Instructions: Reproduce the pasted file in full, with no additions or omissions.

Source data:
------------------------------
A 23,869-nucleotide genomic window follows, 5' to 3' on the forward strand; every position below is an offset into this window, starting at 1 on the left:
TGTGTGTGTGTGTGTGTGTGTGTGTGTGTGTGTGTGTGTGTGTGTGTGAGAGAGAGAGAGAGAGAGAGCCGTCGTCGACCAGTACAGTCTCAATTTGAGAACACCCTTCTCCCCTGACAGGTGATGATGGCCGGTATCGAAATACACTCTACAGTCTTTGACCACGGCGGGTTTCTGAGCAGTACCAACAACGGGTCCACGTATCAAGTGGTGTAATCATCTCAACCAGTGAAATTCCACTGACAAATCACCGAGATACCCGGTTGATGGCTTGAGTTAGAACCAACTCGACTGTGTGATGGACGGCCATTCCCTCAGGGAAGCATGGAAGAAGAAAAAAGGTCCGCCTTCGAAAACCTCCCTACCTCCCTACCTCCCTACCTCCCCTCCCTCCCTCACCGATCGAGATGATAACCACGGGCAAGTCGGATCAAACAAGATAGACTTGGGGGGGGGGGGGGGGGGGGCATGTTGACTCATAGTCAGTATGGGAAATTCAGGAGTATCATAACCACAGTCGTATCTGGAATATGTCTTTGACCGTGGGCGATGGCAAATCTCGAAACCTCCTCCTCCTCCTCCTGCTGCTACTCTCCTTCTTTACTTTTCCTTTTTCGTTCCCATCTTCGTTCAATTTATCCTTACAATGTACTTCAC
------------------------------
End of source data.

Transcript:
A 23,869-nucleotide genomic window follows, 5' to 3' on the forward strand; every position below is an offset into this window, starting at 1 on the left:
TGTGTGTGTGTGTGTGTGTGTGTGTGTGTGTGTGTGTGTGTGTGTGTGAGAGAGAGAGAGAGAGAGAGCCGTCGTCGACCAGTACAGTCTCAATTTGAGAACACCCTTCTCCCCTGACAGGTGATGATGGCCGGTATCGAAATACACTCTACAGTCTTTGACCACGGCGGGTTTCTGAGCAGTACCAACAACGGGTCCACGTATCAAGTGGTGTAATCATCTCAACCAGTGAAATTCCACTGACAAATCACCGAGATACCCGGTTGATGGCTTGAGTTAGAACCAACTCGACTGTGTGATGGACGGCCATTCCCTCAGGGAAGCATGGAAGAAGAAAAAAGGTCCGCCTTCGAAAACCTCCCTACCTCCCTACCTCCCTACCTCCCCTCCCTCCCTCACCGATCGAGATGATAACCACGGGCAAGTCGGATCAAACAAGATAGACTTGGGGGGGGGGGGGGGGGGGGCATGTTGACTCATAGTCAGTATGGGAAATTCAGGAGTATCATAACCACAGTCGTATCTGGAATATGTCTTTGACCGTGGGCGATGGCAAATCTCGAAACCTCCTCCTCCTCCTCCTGCTGCTACTCTCCTTCTTTACTTTTCCTTTTTCGTTCCCATCTTCGTTCAATTTATCCTTACAATGTACTTCAC